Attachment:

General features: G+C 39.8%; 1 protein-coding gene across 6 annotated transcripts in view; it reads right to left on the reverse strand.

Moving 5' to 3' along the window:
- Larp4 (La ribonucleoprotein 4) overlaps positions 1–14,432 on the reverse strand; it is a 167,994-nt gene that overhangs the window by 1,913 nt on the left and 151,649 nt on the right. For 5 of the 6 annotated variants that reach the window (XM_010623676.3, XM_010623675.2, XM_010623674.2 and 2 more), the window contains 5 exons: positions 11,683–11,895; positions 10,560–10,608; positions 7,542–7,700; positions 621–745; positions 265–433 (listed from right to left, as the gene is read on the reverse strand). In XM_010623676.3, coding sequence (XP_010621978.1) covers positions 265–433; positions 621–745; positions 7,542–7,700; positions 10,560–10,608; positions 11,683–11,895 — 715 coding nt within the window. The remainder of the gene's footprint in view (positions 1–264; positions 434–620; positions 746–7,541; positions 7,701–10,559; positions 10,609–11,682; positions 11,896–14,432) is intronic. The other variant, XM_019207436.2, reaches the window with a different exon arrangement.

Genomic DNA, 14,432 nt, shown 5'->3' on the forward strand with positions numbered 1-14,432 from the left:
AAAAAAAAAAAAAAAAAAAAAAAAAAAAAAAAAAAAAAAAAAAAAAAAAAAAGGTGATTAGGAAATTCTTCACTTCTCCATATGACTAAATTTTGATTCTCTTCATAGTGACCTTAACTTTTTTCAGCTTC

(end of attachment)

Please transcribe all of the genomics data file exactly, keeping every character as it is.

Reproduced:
General features: G+C 39.8%; 1 protein-coding gene across 6 annotated transcripts in view; it reads right to left on the reverse strand.

Moving 5' to 3' along the window:
- Larp4 (La ribonucleoprotein 4) overlaps positions 1–14,432 on the reverse strand; it is a 167,994-nt gene that overhangs the window by 1,913 nt on the left and 151,649 nt on the right. For 5 of the 6 annotated variants that reach the window (XM_010623676.3, XM_010623675.2, XM_010623674.2 and 2 more), the window contains 5 exons: positions 11,683–11,895; positions 10,560–10,608; positions 7,542–7,700; positions 621–745; positions 265–433 (listed from right to left, as the gene is read on the reverse strand). In XM_010623676.3, coding sequence (XP_010621978.1) covers positions 265–433; positions 621–745; positions 7,542–7,700; positions 10,560–10,608; positions 11,683–11,895 — 715 coding nt within the window. The remainder of the gene's footprint in view (positions 1–264; positions 434–620; positions 746–7,541; positions 7,701–10,559; positions 10,609–11,682; positions 11,896–14,432) is intronic. The other variant, XM_019207436.2, reaches the window with a different exon arrangement.

Genomic DNA, 14,432 nt, shown 5'->3' on the forward strand with positions numbered 1-14,432 from the left:
AAAAAAAAAAAAAAAAAAAAAAAAAAAAAAAAAAAAAAAAAAAAAAAAAAAAGGTGATTAGGAAATTCTTCACTTCTCCATATGACTAAATTTTGATTCTCTTCATAGTGACCTTAACTTTTTTCAGCTTC